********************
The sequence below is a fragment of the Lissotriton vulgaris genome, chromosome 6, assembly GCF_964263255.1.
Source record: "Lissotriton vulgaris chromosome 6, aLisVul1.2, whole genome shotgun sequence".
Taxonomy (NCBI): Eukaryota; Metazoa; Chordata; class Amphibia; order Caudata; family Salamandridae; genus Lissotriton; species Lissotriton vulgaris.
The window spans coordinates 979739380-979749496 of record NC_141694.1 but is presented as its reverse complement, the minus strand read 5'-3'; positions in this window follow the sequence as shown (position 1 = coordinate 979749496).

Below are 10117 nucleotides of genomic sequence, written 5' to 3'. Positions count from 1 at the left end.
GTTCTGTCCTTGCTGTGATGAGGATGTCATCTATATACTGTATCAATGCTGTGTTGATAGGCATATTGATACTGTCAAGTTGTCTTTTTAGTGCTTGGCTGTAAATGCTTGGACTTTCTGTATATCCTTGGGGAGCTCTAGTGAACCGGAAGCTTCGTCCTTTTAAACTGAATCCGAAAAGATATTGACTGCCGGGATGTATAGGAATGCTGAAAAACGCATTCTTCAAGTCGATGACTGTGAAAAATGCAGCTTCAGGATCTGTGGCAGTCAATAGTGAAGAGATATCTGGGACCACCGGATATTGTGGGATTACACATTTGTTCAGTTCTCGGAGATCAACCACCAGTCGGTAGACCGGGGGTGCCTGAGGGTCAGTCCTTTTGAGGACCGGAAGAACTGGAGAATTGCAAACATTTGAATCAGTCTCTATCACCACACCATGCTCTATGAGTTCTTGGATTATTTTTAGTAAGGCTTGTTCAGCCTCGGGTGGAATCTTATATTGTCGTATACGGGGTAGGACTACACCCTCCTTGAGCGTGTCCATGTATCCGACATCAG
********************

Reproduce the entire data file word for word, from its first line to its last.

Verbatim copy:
The sequence below is a fragment of the Lissotriton vulgaris genome, chromosome 6, assembly GCF_964263255.1.
Source record: "Lissotriton vulgaris chromosome 6, aLisVul1.2, whole genome shotgun sequence".
Taxonomy (NCBI): Eukaryota; Metazoa; Chordata; class Amphibia; order Caudata; family Salamandridae; genus Lissotriton; species Lissotriton vulgaris.
The window spans coordinates 979739380-979749496 of record NC_141694.1 but is presented as its reverse complement, the minus strand read 5'-3'; positions in this window follow the sequence as shown (position 1 = coordinate 979749496).

Below are 10117 nucleotides of genomic sequence, written 5' to 3'. Positions count from 1 at the left end.
GTTCTGTCCTTGCTGTGATGAGGATGTCATCTATATACTGTATCAATGCTGTGTTGATAGGCATATTGATACTGTCAAGTTGTCTTTTTAGTGCTTGGCTGTAAATGCTTGGACTTTCTGTATATCCTTGGGGAGCTCTAGTGAACCGGAAGCTTCGTCCTTTTAAACTGAATCCGAAAAGATATTGACTGCCGGGATGTATAGGAATGCTGAAAAACGCATTCTTCAAGTCGATGACTGTGAAAAATGCAGCTTCAGGATCTGTGGCAGTCAATAGTGAAGAGATATCTGGGACCACCGGATATTGTGGGATTACACATTTGTTCAGTTCTCGGAGATCAACCACCAGTCGGTAGACCGGGGGTGCCTGAGGGTCAGTCCTTTTGAGGACCGGAAGAACTGGAGAATTGCAAACATTTGAATCAGTCTCTATCACCACACCATGCTCTATGAGTTCTTGGATTATTTTTAGTAAGGCTTGTTCAGCCTCGGGTGGAATCTTATATTGTCGTATACGGGGTAGGACTACACCCTCCTTGAGCGTGTCCATGTATCCGACATCAG